The Phenotyping Point

The Phenotyping Point

The crowd filing into this past January's 20th annual Enoch Pratt Free Library book lovers brunch at the Harbor East Marriott this winter morning had a come-to-meeting feel. They looked like good church folk--almost exclusively women--mostly older, upstanding librarians, patrons, and benefactors of the city public libraries. There was even a clutch of the Red Hat Society ladies standing out among the fine headgear on display. Not many white or young people at all coming out for this celebration of a civic institution--the public library, after all----and book loving.

Staff from the Power Plant Barnes and Noble set up early to hock Fanon, the latest novel of keynote speaker John Edgar Wideman. It's a powerful and strange mix of a book, and it makes for a strange mix, this group of proper folk and a book named for a patron saint of the black revolution, of whom Black Panthers founder Eldridge Cleaver said, "Every brother on the rooftops has read." Wideman's book is titled after and dedicated to Frantz Fanon, the author and psychiatrist from Martinique who fought the Nazis for the French; fought the French for the liberation of Algeria; wrote the essential books Black Skins, White Masks and The Wretched of the Earth, among others, inspiring revolutionaries and oppressed people across the globe; and who is, for good and ill, noted for his advocacy of violence in the service of social change. Fanon died at 37 in Bethesda in 1961.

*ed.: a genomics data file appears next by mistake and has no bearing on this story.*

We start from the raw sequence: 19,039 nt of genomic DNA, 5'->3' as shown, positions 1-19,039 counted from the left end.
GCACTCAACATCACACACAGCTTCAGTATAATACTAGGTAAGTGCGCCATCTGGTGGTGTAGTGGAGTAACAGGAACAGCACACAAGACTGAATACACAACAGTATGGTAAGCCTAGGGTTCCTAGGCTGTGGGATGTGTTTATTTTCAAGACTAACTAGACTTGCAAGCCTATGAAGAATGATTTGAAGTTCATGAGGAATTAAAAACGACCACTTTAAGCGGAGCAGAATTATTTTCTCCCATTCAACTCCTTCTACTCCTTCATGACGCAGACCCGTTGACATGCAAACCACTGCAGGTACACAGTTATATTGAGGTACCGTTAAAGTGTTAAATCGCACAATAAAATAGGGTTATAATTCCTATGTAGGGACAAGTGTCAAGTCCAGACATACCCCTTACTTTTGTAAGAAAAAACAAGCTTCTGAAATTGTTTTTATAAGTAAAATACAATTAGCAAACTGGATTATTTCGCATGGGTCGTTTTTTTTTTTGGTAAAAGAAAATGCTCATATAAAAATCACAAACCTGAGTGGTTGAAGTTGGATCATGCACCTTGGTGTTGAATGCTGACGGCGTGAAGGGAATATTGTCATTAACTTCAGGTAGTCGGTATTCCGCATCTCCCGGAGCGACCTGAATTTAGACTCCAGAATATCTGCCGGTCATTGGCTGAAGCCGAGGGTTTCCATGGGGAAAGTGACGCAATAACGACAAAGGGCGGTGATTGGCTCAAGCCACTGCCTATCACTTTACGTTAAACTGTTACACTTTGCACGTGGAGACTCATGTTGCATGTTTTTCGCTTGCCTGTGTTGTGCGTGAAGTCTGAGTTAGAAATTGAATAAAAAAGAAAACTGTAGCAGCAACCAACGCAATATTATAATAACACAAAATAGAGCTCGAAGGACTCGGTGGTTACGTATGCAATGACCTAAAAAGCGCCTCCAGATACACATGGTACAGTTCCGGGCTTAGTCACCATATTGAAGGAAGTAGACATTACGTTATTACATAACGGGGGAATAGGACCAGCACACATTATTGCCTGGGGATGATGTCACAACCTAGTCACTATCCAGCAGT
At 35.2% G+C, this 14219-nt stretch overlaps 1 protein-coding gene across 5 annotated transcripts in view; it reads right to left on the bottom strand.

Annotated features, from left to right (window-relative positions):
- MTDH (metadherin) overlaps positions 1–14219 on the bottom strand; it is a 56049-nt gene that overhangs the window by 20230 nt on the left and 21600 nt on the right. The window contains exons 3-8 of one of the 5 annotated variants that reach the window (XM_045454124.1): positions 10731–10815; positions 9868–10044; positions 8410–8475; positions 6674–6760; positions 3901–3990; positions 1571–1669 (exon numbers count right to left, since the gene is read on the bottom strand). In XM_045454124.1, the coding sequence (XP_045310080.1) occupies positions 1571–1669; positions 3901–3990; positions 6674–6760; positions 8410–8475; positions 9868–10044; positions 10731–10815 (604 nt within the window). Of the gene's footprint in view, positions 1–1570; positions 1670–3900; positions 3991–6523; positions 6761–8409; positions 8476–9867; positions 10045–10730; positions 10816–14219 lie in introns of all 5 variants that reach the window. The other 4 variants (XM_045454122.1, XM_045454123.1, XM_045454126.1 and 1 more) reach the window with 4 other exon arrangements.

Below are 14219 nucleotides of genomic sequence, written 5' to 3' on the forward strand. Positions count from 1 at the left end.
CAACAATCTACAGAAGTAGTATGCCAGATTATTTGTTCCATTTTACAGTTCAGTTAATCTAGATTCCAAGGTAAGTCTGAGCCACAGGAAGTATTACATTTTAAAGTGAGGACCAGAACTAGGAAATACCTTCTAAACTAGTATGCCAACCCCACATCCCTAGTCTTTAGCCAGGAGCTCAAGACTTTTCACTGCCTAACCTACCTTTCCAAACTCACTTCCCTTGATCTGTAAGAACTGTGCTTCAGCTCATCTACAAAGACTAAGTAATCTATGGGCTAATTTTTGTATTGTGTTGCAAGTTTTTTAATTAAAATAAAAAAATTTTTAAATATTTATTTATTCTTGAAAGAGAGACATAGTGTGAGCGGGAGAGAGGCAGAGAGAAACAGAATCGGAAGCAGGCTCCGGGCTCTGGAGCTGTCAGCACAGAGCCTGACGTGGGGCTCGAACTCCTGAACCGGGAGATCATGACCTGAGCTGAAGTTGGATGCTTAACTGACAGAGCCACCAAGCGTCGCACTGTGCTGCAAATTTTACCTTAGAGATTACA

Fanon is not an easy book to read, filled as it is with Wideman's trademark postmodern, free-jazz narrative circumlocutions--it probably won't make it to Oprah's Book Club list. It begins its first of three parts with a letter from a narrator, who may or may not be Wideman, to Frantz Fanon that lets you know some ground rules: "Stipulating differences that matter between fact and fiction--between black and white male and female good and evil--imposes order in society. Keeps people on the same page. Reading from the same script. In the society I know best, mine, fact and fiction are absolutely divided, one set above the other to rule and pillage, or, worse, fact and fiction blend into a tangled, hypermediated mess, grounding being in a no-exit maze of consuming: people as a consuming medium, people consumed by the medium." Reader beware.

I had already bought my copy of Fanon on Amazon--the Ivy Bookshop was out of it--and was ready to consume Wideman's presentation, but Carla Hayden--former president of the American Library Association, Library Journal's first African-American librarian of the year, recipient of a phone call from John Ashcroft trying to check her on her vocal opposition to the Patriot Act, and current executive director of the Pratt Library--and the other members of the head table needed to speak first. Hayden let everybody know that the opening of the Southeast Anchor branch at Eastern Avenue and Conkling Street--the first new Pratt branch to open in 30 years--and the opening of the refurbished Roland Park branch were signs of the times: It's all good with the Enoch Pratt and reading in Baltimore. Unless, of course, you live in a neighborhood that lost a branch.

But this was the choir that was being preached to after all, the 20th anniversary book lovers brunch. No hating. Kai Jackson, anchorman manqué from WJZ-TV, in more strangeness, is the last to speak and introduces Wideman, enumerating Wideman's plaudits--including a Rhodes scholarship (the second African-American to receive it), Pen/Faulkner Award (the only writer ever to receive it twice), and the MacArthur "genius" grant, among others. Jackson appropriately places the author in the company of Richard Wright and Toni Morrison.